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Diet Plan Not Working? Research Shows How to Make Your Health Plan a Success

Jul 13, 2016 02:23 AM EDT

Some diet plans seem to be ineffective in helping dieters achieve their health goals.

But according to a recent study, coming up with the right diet plan is just a matter of adopting the right strategies.

Researchers from the Baylor University's Hankamer School of Business said that most successful diet plans involve an "approach" strategy rather than an "avoidance" strategy.

In achieving their health goals, most dieters are avoiding their favorite foods and replacing them with less-desirable options. But according to Dr. Meredith David, assistant professor of marketing at Baylor University, successful dieters are focusing on adding healthy foods to their diet plan - foods that they actually like.

"Our research shows that instead of creating rules to avoid one's favorite treats, dieters should focus on eating healthy foods that they enjoy," David said in a news release.

"Dieters who restrict themselves from consuming the foods they love most may be setting themselves up for failure. Instead, they may be better off by allowing occasional 'treats' and focusing attention on healthy foods that they enjoy and making it a point to include those tasty, but healthy foods in their diet."

The study titled "Saying 'No' to Cake or 'Yes' to Kale: Approach and Avoidance Strategies in Pursuit of Health Goals," which was published in the journal Psychology & Marketing, involved a total of 542 study participants and focused on the subject's level of self-control.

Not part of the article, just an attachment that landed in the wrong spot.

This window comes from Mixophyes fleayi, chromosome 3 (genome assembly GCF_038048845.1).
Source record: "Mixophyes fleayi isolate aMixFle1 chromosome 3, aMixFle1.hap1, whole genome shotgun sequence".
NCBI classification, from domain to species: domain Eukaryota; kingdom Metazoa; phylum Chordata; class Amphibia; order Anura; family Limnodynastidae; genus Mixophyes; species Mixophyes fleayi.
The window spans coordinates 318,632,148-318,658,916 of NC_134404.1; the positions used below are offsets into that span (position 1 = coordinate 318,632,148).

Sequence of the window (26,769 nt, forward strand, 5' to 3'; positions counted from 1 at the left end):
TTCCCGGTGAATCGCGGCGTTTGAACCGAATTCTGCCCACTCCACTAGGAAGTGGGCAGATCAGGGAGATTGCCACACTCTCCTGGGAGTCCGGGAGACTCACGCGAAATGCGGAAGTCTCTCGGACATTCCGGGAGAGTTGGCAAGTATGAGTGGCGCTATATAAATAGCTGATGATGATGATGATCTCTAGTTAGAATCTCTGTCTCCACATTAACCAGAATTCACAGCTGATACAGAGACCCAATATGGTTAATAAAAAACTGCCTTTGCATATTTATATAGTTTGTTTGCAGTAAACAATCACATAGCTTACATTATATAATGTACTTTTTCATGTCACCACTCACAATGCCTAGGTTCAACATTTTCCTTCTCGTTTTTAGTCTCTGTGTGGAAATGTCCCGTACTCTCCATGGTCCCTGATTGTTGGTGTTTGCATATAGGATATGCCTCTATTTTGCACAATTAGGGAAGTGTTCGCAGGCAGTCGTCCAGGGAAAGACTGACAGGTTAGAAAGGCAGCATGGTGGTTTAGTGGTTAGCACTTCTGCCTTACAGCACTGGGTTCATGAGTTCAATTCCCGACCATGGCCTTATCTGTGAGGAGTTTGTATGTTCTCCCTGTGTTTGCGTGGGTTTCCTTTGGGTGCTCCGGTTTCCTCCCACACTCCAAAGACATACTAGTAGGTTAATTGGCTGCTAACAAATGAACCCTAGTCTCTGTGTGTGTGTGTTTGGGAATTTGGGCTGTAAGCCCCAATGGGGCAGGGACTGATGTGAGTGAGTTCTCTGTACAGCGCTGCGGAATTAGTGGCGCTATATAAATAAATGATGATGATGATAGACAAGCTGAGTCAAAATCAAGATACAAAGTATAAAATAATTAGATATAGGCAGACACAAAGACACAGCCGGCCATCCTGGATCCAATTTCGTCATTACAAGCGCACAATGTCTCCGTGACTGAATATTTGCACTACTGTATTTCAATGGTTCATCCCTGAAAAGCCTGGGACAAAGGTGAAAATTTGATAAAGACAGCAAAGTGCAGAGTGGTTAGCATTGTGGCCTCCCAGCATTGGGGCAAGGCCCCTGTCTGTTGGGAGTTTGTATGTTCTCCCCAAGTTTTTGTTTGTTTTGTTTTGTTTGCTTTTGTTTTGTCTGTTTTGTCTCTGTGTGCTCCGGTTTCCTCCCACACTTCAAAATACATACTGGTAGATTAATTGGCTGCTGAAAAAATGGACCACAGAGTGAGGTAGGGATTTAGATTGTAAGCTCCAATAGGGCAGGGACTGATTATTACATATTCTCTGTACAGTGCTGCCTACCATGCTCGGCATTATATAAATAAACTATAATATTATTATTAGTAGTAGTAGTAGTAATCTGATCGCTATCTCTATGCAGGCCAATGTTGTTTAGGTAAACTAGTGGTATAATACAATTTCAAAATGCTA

According to the researchers, participants with low self-control tend to focus on avoiding the foods they find tempting, which, as David said, makes their health goals more difficult to achieve.

But participants who develop more motivating diet plans, with the inclusion of healthy and well-liked foods and the exclusion of unhealthy foods that they do not like, are generally more successful at reaching their health goals.

The researchers have observed that dieters who are unsuccessful with their diet plans often list diet rules that are restrictive of certain foods.

Moreover, when thinking of which unhealthy foods to avoid, these individuals immediately think of the foods they really like, such as their favorite snacks and other tempting items. But when thinking of healthy foods to include in their diet, they think of foods they do not like, or those that they find unpalatable, such as Brussels sprouts.

"The next time you decide to go on a diet or seek to improve your health by altering your food consumption, opt for strategies that focus on including healthy foods in your diet, and focus specifically on those healthy foods that you really enjoy eating," David said.

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